Literary Precedents for A Walk in the Woods

Bill Bryson
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A Walk in the Woods, along with Bryson's other accounts of his wanderings, fit into one of the oldest and most popular genres of American literature: the travel narrative.

Bryson's wry yet incisive look at America via its longest walk is somewhat different from narratives like Washington Irving's The Sketch Book (1820) and Mark Twain's Innocents Abroad (1869). Both of these titles (the latter of which was Twain's best selling working during his lifetime) relate the author's experience in Europe. Until quite recently, the cost of traveling to the old country made it prohibitively expensive for most Americans to visit Europe. It was something of a commonplace that great authors would write travel books. Even so eminent a novelist as Nathaniel Hawthorne filled much of his last novel, The Marble Faun (1860), with descriptions of the Italian landscape as a means of appealing to a larger readership. These books...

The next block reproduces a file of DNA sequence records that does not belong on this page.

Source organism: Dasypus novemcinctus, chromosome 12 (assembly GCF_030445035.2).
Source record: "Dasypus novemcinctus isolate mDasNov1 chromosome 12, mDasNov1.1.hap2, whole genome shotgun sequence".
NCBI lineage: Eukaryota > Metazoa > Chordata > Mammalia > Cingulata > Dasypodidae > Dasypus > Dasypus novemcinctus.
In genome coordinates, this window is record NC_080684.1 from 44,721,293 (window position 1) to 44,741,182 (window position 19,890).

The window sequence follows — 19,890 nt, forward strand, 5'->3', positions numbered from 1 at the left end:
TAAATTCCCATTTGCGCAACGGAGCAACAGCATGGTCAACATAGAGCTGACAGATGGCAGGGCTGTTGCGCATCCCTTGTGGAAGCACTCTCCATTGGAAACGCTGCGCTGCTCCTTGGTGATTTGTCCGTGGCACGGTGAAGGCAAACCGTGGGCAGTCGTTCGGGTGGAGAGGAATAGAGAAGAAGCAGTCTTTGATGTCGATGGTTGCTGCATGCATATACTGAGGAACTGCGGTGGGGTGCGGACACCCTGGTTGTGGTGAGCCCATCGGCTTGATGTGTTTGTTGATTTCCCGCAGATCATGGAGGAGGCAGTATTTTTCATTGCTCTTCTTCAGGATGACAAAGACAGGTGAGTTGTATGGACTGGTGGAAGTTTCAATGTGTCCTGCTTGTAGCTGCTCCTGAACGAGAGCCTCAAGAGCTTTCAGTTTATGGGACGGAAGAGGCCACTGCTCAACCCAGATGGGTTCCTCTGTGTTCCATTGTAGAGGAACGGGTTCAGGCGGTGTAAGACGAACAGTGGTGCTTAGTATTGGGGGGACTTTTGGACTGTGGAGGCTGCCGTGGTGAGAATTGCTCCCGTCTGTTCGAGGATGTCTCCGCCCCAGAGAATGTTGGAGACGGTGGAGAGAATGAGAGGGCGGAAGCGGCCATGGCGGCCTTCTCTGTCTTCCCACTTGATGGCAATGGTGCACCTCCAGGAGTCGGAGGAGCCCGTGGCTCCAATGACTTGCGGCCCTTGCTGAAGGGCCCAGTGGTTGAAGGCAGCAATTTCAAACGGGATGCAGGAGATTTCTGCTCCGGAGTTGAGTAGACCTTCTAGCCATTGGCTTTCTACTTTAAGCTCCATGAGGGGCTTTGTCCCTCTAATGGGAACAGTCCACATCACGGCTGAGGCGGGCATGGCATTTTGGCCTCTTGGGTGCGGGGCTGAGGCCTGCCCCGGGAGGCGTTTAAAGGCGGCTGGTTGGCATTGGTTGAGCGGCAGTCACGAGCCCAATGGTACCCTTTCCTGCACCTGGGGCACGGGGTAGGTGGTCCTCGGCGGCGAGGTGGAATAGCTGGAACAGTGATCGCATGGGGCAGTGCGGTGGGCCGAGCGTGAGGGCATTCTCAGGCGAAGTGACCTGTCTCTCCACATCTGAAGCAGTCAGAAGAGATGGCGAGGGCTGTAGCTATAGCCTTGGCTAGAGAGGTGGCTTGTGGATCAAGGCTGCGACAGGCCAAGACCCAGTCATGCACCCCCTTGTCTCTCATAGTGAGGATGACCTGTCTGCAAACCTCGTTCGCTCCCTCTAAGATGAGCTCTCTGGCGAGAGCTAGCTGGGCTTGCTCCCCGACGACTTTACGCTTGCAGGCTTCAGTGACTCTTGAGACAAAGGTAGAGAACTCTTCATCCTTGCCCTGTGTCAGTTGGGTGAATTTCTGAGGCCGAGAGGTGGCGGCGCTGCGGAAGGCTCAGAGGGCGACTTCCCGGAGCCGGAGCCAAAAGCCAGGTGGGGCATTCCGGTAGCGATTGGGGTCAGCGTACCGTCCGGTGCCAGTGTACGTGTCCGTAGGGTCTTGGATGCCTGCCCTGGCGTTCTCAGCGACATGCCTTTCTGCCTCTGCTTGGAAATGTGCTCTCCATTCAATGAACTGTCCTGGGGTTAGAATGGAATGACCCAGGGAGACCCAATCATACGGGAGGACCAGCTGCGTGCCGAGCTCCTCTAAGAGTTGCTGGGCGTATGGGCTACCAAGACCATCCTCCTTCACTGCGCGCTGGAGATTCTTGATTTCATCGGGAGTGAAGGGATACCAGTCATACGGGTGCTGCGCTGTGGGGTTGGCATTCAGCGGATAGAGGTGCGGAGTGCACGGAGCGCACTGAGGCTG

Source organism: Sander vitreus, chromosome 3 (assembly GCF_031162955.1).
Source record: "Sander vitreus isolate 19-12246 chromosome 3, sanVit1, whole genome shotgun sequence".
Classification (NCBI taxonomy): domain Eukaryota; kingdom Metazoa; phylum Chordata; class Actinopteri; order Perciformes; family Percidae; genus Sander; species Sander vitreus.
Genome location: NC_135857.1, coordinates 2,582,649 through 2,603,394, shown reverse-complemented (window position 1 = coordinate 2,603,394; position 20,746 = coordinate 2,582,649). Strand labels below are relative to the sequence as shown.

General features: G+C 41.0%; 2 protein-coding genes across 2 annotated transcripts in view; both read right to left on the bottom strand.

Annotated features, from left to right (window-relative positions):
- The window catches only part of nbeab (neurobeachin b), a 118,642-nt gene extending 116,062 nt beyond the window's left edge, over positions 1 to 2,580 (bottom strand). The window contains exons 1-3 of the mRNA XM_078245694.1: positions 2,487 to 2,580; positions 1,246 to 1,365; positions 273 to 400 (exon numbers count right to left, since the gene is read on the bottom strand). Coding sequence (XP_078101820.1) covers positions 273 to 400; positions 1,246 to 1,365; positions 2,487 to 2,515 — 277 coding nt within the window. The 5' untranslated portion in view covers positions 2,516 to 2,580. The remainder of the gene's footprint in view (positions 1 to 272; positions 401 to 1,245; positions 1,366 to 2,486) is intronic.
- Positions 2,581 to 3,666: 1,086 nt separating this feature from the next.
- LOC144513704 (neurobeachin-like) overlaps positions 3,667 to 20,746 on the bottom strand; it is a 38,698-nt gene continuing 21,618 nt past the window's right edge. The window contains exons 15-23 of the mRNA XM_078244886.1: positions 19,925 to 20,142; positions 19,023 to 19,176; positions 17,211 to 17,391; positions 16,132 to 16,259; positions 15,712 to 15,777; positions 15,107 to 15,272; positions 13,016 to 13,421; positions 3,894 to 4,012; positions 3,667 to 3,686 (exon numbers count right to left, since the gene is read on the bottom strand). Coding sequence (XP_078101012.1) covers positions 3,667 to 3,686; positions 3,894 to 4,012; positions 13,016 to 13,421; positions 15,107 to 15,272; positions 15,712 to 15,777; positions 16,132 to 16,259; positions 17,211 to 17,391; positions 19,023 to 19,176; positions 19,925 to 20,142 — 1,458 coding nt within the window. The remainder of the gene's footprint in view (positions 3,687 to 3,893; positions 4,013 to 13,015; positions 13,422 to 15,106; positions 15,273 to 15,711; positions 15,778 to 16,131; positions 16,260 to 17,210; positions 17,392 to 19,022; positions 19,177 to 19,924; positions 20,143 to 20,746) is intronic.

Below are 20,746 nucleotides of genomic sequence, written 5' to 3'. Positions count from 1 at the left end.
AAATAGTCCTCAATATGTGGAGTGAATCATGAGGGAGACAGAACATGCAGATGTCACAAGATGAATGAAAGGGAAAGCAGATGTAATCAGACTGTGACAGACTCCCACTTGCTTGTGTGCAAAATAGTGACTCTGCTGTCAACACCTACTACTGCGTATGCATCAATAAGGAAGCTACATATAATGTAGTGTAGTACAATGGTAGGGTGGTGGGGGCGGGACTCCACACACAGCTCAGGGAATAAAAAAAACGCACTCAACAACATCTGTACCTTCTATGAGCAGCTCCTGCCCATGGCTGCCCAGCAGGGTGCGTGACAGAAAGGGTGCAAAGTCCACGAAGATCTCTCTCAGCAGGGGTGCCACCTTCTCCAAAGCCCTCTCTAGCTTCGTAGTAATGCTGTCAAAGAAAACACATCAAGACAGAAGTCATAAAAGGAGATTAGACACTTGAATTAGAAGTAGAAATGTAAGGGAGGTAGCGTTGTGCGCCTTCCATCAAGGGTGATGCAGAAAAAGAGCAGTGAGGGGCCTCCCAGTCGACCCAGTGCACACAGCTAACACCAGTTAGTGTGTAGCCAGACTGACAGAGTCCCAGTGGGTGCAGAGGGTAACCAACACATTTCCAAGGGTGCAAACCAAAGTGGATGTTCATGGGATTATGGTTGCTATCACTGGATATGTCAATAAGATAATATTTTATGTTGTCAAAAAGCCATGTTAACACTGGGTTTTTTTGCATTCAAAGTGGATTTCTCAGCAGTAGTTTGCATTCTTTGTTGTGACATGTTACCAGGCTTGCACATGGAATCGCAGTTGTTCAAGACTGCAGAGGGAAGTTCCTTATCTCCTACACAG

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This section contains 349 words
(approx. 1 page at 400 words per page)
Buy the A Walk in the Woods Study Guide
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